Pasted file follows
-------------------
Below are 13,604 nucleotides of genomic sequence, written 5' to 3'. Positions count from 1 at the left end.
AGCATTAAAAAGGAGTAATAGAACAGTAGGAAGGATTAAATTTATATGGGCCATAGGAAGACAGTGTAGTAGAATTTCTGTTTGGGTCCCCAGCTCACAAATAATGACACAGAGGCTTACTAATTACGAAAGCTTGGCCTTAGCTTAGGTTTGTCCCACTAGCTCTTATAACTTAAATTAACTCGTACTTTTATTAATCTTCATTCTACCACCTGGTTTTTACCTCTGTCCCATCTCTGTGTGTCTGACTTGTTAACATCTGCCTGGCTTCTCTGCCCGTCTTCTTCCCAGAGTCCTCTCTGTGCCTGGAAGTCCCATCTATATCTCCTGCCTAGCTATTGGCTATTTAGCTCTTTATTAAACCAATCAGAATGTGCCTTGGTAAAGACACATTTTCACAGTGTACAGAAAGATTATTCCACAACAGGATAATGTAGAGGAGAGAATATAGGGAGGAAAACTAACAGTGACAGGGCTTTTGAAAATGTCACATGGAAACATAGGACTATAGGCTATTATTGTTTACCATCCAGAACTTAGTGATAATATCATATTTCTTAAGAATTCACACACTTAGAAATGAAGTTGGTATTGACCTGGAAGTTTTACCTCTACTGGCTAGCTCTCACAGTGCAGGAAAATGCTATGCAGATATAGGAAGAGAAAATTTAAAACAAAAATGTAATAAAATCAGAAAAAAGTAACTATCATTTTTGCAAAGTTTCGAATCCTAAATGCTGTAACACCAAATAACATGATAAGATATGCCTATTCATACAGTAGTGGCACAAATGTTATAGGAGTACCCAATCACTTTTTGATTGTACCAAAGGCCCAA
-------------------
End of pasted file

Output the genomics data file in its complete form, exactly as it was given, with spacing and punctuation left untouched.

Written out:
Below are 13,604 nucleotides of genomic sequence, written 5' to 3'. Positions count from 1 at the left end.
AGCATTAAAAAGGAGTAATAGAACAGTAGGAAGGATTAAATTTATATGGGCCATAGGAAGACAGTGTAGTAGAATTTCTGTTTGGGTCCCCAGCTCACAAATAATGACACAGAGGCTTACTAATTACGAAAGCTTGGCCTTAGCTTAGGTTTGTCCCACTAGCTCTTATAACTTAAATTAACTCGTACTTTTATTAATCTTCATTCTACCACCTGGTTTTTACCTCTGTCCCATCTCTGTGTGTCTGACTTGTTAACATCTGCCTGGCTTCTCTGCCCGTCTTCTTCCCAGAGTCCTCTCTGTGCCTGGAAGTCCCATCTATATCTCCTGCCTAGCTATTGGCTATTTAGCTCTTTATTAAACCAATCAGAATGTGCCTTGGTAAAGACACATTTTCACAGTGTACAGAAAGATTATTCCACAACAGGATAATGTAGAGGAGAGAATATAGGGAGGAAAACTAACAGTGACAGGGCTTTTGAAAATGTCACATGGAAACATAGGACTATAGGCTATTATTGTTTACCATCCAGAACTTAGTGATAATATCATATTTCTTAAGAATTCACACACTTAGAAATGAAGTTGGTATTGACCTGGAAGTTTTACCTCTACTGGCTAGCTCTCACAGTGCAGGAAAATGCTATGCAGATATAGGAAGAGAAAATTTAAAACAAAAATGTAATAAAATCAGAAAAAAGTAACTATCATTTTTGCAAAGTTTCGAATCCTAAATGCTGTAACACCAAATAACATGATAAGATATGCCTATTCATACAGTAGTGGCACAAATGTTATAGGAGTACCCAATCACTTTTTGATTGTACCAAAGGCCCAA